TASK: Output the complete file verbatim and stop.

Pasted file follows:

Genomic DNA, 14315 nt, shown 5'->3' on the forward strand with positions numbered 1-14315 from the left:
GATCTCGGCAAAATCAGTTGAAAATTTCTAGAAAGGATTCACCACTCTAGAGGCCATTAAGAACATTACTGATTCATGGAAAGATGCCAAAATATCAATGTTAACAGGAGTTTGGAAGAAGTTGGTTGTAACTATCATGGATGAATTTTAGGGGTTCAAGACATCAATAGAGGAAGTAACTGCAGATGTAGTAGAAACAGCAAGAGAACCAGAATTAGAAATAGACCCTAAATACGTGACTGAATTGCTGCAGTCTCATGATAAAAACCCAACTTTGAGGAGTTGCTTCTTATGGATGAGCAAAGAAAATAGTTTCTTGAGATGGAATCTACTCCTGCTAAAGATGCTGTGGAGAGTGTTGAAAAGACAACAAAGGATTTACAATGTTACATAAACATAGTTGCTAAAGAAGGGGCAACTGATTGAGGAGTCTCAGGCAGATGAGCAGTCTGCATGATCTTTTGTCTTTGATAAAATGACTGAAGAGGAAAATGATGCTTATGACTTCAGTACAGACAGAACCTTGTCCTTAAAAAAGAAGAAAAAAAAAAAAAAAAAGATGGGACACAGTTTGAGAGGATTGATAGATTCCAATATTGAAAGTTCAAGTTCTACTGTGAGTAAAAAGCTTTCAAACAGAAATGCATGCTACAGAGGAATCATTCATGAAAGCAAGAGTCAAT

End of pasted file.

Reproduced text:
Genomic DNA, 14315 nt, shown 5'->3' on the forward strand with positions numbered 1-14315 from the left:
GATCTCGGCAAAATCAGTTGAAAATTTCTAGAAAGGATTCACCACTCTAGAGGCCATTAAGAACATTACTGATTCATGGAAAGATGCCAAAATATCAATGTTAACAGGAGTTTGGAAGAAGTTGGTTGTAACTATCATGGATGAATTTTAGGGGTTCAAGACATCAATAGAGGAAGTAACTGCAGATGTAGTAGAAACAGCAAGAGAACCAGAATTAGAAATAGACCCTAAATACGTGACTGAATTGCTGCAGTCTCATGATAAAAACCCAACTTTGAGGAGTTGCTTCTTATGGATGAGCAAAGAAAATAGTTTCTTGAGATGGAATCTACTCCTGCTAAAGATGCTGTGGAGAGTGTTGAAAAGACAACAAAGGATTTACAATGTTACATAAACATAGTTGCTAAAGAAGGGGCAACTGATTGAGGAGTCTCAGGCAGATGAGCAGTCTGCATGATCTTTTGTCTTTGATAAAATGACTGAAGAGGAAAATGATGCTTATGACTTCAGTACAGACAGAACCTTGTCCTTAAAAAAGAAGAAAAAAAAAAAAAAAAAGATGGGACACAGTTTGAGAGGATTGATAGATTCCAATATTGAAAGTTCAAGTTCTACTGTGAGTAAAAAGCTTTCAAACAGAAATGCATGCTACAGAGGAATCATTCATGAAAGCAAGAGTCAAT